The dreaded resume gap. Traditionally this has a negative connotation, especially when the length is a year or more. Job seekers are sometimes counseled to de-emphasize dates to “hide” a gap, and be ready to explain, even defend it. Employers tend to see these seasons as indicative of unemployability, atrophied skills, or a lack of commitment.
Gen Z doesn’t think that way. The under-25 cohort will comprise approximately 27% of the workforce by 2025, and they aren’t hiding or apologizing for any resume gaps. In fact, they’re celebrating them, thereby challenging preconceived notions. They believe gaps in their resumes represent opportunities for growth like volunteering, interning, or carefully planning their next career move. Whatever the reason, Gen Z says they learn valuable skills, develop personally, and return to the workforce more focused and with greater clarity. Far from worse, they feel they are better candidates for the job.
Are they right?
Well, while they have a point, I don’t think everyone should suddenly be cavalier about resume gaps. Both sides make plausible arguments, and it’s important to consider all the facts and make the decision that works for you – your personal career and life goals, the industry you want to work in, and the specific company and position.
A Few Points to Consider
- When I paused my career to become a mom, I thought about the I’m in the staffing business; I know how employers think. However, being a parent has taught me greater levels of patience and organization than my formerly childless self could have imagined.
In turn, motherhood made me better at my job and working with my team. That’s a result of the gap in my resume.
Additionally, I returned to work more committed and invested in my career. I chose to return because I love what I do, and I missed it. In many ways, I have become a better employee.
- However, improving and broadening your skills and experience during your time away isn’t a given. If traveling for six months leads to fluency in a language that benefits your future career goals, great. Otherwise, it’s not a relevant improvement. Emotional intelligence and other soft skills may also be improved, but if it is at the expense of professional and necessary experience, fun life-detours won’t make a difference.
- Many people have career gaps. A LinkedIn survey reported that two-thirds of the current working world have some form of a resume gap. Parental leave, health, and care of a friend or family member were common reasons. Plus many people experience involuntary gaps, such as a layoff. Gen Z is more likely to take time off after graduation before entering the “traditional” job market, and more likely to quit a job to spend time traveling or reassessing before taking another position. Finally, with the upheaval caused by the pandemic, pauses in employment could be more the norm in coming years.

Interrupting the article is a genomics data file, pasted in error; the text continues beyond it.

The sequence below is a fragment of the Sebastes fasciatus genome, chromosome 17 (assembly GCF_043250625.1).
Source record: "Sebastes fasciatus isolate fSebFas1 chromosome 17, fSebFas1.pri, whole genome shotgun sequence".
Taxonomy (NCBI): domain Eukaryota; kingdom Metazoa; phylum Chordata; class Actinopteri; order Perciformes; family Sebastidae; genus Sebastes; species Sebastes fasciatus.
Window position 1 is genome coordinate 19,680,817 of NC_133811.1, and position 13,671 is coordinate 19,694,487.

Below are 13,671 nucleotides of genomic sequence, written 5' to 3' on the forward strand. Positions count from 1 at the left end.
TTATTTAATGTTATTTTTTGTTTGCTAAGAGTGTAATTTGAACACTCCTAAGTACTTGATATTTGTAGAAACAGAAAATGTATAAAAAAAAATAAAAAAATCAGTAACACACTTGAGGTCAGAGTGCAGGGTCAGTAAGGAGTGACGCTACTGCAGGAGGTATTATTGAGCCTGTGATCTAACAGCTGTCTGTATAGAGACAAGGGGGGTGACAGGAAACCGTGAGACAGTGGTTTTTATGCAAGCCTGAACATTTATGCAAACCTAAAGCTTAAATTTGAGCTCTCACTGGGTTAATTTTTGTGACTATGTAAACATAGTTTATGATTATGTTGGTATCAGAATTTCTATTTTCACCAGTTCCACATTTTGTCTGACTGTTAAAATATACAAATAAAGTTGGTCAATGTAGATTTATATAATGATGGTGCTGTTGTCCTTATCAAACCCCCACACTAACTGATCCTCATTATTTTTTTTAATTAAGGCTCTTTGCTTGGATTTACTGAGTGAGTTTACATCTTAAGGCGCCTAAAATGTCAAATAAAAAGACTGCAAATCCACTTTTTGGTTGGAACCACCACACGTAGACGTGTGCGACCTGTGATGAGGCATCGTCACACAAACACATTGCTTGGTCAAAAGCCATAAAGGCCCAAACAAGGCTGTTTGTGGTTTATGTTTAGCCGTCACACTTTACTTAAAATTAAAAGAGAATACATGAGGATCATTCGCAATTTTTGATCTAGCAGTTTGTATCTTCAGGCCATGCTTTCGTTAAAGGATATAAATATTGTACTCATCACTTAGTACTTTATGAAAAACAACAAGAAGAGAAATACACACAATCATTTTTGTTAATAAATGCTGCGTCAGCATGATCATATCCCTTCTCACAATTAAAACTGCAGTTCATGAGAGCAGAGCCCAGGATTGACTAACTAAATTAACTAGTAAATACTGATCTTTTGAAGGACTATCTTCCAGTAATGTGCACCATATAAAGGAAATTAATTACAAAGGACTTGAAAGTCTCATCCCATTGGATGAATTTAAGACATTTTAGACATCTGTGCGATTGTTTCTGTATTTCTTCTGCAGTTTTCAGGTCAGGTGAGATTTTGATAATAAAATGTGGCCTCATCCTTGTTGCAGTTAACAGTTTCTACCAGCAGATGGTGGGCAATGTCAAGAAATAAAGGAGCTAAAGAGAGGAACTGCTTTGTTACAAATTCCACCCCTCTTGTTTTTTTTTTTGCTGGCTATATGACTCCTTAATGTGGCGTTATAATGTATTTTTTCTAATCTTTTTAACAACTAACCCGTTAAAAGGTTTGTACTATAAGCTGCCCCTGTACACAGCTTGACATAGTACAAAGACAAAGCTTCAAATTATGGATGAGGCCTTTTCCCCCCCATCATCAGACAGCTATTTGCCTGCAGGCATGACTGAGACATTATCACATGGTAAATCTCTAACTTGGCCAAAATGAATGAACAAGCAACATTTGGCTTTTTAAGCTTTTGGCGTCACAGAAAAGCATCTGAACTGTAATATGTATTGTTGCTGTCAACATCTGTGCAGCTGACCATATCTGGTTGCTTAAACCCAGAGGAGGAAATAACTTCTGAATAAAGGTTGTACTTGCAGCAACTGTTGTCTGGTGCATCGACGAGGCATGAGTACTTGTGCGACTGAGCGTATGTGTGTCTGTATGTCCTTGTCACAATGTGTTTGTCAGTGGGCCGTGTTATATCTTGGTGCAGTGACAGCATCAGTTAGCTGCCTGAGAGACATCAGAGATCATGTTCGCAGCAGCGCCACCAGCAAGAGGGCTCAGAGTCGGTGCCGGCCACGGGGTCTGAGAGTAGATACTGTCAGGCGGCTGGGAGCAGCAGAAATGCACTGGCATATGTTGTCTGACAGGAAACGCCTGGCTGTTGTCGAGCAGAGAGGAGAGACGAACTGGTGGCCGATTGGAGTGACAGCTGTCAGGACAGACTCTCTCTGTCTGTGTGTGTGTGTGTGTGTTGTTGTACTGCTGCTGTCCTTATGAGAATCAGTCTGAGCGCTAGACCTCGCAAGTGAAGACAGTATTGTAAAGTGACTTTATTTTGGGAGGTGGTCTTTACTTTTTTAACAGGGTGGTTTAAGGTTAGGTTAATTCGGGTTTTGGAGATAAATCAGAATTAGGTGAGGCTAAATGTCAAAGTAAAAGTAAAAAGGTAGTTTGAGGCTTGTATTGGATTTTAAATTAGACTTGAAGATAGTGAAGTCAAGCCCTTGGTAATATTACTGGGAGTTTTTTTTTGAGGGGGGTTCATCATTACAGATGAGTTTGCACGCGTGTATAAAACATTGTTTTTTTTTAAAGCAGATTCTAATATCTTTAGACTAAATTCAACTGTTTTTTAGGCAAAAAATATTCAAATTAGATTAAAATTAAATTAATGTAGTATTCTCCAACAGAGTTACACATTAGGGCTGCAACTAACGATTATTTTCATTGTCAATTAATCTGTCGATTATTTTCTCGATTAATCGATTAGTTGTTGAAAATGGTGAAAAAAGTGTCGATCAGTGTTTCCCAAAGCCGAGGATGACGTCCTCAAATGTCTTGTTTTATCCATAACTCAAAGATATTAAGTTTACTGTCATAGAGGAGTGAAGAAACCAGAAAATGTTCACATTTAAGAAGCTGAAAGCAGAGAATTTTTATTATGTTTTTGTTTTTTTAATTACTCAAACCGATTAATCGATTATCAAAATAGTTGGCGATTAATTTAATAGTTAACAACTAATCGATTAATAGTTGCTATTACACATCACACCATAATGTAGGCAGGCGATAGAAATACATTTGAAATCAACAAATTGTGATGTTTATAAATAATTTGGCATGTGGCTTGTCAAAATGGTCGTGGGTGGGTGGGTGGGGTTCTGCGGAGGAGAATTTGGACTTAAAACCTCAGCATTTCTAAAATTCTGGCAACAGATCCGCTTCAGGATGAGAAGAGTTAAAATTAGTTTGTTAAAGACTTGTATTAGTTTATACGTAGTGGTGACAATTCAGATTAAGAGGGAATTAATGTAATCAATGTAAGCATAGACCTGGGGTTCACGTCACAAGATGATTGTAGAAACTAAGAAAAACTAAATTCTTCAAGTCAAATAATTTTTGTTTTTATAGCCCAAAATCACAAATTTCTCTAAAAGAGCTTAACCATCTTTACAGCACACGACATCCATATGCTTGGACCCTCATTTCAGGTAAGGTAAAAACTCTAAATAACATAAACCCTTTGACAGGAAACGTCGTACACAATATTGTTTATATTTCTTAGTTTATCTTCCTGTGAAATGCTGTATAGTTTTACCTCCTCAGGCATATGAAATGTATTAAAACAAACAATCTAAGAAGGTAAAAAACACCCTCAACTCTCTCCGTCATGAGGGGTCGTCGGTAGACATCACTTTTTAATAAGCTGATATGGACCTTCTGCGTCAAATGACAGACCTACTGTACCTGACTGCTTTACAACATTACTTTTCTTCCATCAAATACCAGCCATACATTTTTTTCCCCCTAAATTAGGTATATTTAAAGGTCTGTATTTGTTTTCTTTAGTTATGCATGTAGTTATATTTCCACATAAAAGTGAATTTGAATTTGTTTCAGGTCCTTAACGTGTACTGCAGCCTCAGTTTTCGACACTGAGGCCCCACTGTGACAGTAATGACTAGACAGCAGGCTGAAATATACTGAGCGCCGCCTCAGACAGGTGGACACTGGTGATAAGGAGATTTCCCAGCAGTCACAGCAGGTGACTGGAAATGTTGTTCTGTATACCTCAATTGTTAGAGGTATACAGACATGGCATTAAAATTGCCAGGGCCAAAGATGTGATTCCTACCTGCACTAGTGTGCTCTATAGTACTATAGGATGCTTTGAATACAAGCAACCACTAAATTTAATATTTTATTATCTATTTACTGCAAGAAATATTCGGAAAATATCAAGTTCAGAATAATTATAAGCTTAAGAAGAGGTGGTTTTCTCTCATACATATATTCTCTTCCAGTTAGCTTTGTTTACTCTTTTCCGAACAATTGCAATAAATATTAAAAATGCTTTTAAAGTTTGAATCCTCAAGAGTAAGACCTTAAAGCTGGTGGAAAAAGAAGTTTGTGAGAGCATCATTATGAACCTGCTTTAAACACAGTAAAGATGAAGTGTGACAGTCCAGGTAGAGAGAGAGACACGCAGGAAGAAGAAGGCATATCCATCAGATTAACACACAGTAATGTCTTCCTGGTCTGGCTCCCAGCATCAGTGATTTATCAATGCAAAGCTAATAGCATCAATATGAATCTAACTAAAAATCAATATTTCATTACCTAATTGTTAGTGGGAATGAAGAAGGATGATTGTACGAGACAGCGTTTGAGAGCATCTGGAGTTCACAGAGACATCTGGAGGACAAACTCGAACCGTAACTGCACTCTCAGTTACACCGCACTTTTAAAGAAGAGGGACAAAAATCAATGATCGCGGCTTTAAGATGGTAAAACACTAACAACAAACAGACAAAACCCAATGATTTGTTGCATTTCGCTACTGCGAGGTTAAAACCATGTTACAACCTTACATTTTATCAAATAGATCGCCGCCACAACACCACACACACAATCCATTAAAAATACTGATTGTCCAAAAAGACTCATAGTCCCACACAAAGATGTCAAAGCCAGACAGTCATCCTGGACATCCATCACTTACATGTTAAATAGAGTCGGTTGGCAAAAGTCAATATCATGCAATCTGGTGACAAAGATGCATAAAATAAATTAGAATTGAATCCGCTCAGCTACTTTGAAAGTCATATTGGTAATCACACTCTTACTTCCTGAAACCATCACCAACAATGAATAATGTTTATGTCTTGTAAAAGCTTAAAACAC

- Unfortunately for job seekers, employers worry, not just about atrophied skills but if you will quit your job abruptly. Will they just be replacing you in a couple of years, faced with another new hire, onboarding, and training costs? They may be wrong, but they will still consider this, and you need to recognize this can affect your opportunities.
- This one is for the employers. You need to consider changing your view as well. If you are routinely screening out candidates at the resume/entry point because of a gap, you’re doing the company a big disservice. If you’re concerned about up-to-date knowledge and skills, then test for it. Don’t assume a gap means atrophy. Far too many people have gaps in their history to limit your applicant pool to those that don’t. You’re going to miss some great people. Your hiring and interview process should be able to determine whether someone is a good employee on a quantitative basis, not an assumption.
I’m not here to quash your dreams of taking time away or trying to add to the stress of your own career situation. Far from it. I simply want to share some observations so we can all look at resume gaps in a realistic light. Don’t make assumptions or decisions based on them. There are valid points on both sides of the discussion. Ask questions. Be ready to explain. Honest and open communication always provides clarity.
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